An Old Corvette Has Taken Peters To The Top
By Rick Minter | Senior Writer
Hampton, Ga. – Of all the stories in the NASCAR garage, Timothy Peters’ is as good as they come.
His is a story of taking risks, and overcoming odds and pressing ahead in the face of uncertainty with a smile on his face when a more realistic person would be in perpetual frown.
Peters is the Camping World Truck Series points leader heading into today’s E-Z-GO 200 at Atlanta Motor Speedway. A less determined person likely would be watching from the sidelines, if at the race track at all.
Peters, a 29-year-old from Providence, N.C., once was a hotshoe on the short track scene around North Carolina and Virginia.
His career was looking up in 2001 when his father, Tony, his biggest supporter, died of a heart attack at age 53.
“My mom and dad worked hard and went into debt so I could race like a rich kid,” Peters said. “I leaned on my dad for a lot of things, and I might not have made some of the decisions I made if he was still here.”
Still, he made some good decisions along the way. First he signed on to drive trucks for Bobby Hamilton Racing, then moved to Richard Childress Racing to drive Nationwide Series cars.
But the upward movement stalled out, and he was released from Childress’ team at the end of the 2007 season.
Unwilling to give up on his dreams, he consulted with his mother about the possibility of selling one of his father’s prized Corvettes to finance a return to the truck series.
“My father had two Corvettes,” Peters said. “One was a 1967 Stingray, the other one was a 1978 Indianapolis edition pace car. The ’78 had a 194 original miles on it.
“I just kind of went to my mom and said, ‘I don’t like the outside looking in, and I know that I belong in this series and in this sport.’”
So he and his mom took pictures of the car and posted them on eBay. Three days later a man from West Palm Beach, Fla., purchased the car.
Peters confided that in his haste to get back racing, he lowered his reserve price and cost himself about $5,000, but he had the money he needed to enter a truck race at his home track, Martinsville Speedway.
“That was the money that we needed to get the springs that we needed and to lease the engine,” Peters said. “Steve Stallings was a close friend of my fathers and basically he’s been like a father to me all of my life. I went to him and told him what I was going to try to do, and he and I basically went broke – more so me than him – trying to get back on the map.
“I’m very fortunate that my father had those Corvettes. From my first memory, those Corvettes had sat on jack stands, and the first time it came off jack stands was when we rolled it outside and put it on the hauler when that gentleman bought it.”
It was a tough transaction for both Peters and his mother.
“My mom is my biggest supporter so I’ve got to give her a lot of thanks and a lot of love for letting me do that,” he said.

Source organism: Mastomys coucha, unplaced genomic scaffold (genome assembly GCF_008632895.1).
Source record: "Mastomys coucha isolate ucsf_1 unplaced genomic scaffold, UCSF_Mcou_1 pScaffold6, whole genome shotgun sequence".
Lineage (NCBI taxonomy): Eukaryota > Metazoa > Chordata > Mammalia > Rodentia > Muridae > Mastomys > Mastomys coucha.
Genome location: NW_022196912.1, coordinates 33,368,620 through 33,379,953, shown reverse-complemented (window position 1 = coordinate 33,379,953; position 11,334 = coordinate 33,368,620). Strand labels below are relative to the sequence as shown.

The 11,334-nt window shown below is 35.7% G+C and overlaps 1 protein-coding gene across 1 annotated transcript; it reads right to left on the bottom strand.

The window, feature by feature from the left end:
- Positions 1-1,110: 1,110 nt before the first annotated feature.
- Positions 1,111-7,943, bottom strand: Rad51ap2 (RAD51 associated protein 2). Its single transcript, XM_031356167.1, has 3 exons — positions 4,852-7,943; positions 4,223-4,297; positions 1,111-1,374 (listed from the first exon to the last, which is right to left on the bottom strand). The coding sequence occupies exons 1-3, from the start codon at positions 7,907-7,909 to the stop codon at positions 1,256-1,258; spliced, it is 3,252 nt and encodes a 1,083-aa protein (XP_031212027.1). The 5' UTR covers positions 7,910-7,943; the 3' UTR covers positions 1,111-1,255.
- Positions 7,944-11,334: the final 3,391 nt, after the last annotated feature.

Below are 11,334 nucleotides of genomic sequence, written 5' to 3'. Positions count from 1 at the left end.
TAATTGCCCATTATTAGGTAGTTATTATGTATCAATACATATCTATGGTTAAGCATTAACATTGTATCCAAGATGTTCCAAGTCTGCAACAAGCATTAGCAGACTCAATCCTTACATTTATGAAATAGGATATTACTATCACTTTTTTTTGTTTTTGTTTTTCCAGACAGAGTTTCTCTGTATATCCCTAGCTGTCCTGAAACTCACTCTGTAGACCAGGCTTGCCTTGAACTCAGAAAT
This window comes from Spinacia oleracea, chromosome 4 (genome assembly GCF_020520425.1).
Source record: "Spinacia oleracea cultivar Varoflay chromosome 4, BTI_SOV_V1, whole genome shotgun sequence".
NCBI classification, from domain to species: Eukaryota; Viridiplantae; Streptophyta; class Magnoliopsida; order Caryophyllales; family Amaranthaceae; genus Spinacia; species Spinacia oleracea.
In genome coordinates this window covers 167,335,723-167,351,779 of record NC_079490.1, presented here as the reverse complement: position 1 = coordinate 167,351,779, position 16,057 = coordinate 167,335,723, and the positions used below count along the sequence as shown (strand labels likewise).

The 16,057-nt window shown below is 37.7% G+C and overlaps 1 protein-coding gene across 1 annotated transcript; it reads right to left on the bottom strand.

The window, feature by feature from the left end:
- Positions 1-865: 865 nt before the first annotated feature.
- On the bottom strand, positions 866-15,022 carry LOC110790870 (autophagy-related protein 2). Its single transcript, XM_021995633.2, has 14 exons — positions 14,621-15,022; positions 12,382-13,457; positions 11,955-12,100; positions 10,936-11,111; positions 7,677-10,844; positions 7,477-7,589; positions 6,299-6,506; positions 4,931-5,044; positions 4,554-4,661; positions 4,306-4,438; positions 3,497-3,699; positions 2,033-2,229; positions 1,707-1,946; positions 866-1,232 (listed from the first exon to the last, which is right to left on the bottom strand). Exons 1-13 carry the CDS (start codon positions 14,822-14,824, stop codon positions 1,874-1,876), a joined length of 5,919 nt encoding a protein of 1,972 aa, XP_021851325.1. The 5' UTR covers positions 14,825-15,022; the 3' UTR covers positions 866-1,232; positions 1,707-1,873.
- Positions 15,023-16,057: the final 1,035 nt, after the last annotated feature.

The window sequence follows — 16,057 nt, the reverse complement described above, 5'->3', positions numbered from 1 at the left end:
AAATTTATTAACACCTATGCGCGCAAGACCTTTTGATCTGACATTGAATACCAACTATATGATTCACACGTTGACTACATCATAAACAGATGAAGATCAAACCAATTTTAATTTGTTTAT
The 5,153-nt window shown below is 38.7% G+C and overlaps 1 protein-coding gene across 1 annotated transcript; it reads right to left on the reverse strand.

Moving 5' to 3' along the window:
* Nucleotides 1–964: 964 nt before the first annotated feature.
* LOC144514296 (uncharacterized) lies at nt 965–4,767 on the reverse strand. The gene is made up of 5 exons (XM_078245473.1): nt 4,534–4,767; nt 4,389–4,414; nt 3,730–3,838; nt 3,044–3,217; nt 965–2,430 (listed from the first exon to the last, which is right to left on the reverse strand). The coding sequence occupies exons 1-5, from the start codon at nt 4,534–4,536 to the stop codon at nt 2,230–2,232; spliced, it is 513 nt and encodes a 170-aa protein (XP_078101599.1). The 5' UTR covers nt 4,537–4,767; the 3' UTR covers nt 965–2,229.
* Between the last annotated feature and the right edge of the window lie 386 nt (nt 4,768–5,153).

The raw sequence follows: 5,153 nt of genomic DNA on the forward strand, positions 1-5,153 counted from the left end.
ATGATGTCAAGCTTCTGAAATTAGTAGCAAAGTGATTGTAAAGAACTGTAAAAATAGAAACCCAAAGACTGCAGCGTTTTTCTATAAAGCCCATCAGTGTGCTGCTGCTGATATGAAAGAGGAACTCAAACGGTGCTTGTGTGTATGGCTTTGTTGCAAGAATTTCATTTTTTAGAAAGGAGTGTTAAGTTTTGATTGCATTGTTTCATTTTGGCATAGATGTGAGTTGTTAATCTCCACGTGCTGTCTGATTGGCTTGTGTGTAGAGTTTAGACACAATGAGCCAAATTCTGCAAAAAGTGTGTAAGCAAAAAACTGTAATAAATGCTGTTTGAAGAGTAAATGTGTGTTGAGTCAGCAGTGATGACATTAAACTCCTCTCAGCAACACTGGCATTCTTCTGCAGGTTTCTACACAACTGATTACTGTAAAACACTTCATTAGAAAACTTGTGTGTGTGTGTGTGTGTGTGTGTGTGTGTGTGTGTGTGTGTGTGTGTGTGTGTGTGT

Peters went to Martinsville and ran well. Encouraged by the results, he and his makeshift crew continued running trucks out of a residential-style, two-bay garage behind a friend’s house in Danville, Va. He had just one full-time crew member besides himself and was relying on friends to do the jobs that full-time mechanics do on other teams.
Still he managed to hang onto a spot in the top 10 in points after the first few races of 2009. His perseverance under trying circumstances caught the attention of Tom DeLoach, owner of the Red Horse Racing team. DeLoach put Peters behind the wheel of one of his trucks and was rewarded almost immediately with a win at Peters’ home track, Martinsville Speedway.
Then came the big win at Daytona this year in the truck series’ premier event.
Peters, despite his recent success, seems as humble as ever, still taking phone calls to his cell phone from reporters just as he did in the days when he was almost begging for publicity.
“I’ve been very blessed,” he said.
Even though many in the sport say he could have a future over in the Sprint Cup garage, Peters said he’s not anxious to abandon the team that resurrected his career.
“They’re like my family,” he said. “Tom DeLoach gave me an awesome opportunity when other people really weren’t looking at me.
“If I had the right opportunity, I might look at (Cup), but I’m really happy where I am right now.”
But there is one thing he’d like to do sometime down the road. He’d like to buy back his dad’s old ’78 Vette.
“If I could, I would do it in a heartbeat but the gentleman that bought it, we’ve kept in touch and we haven’t had that conversation yet,” Peter said. “I think he’s taken it and kind of buffed on it a little bit and got it probably a little bit better shape than what it was.
“I would do whatever I could to get it back.”
– Rick Minter can be reached at firstname.lastname@example.orgNo Comment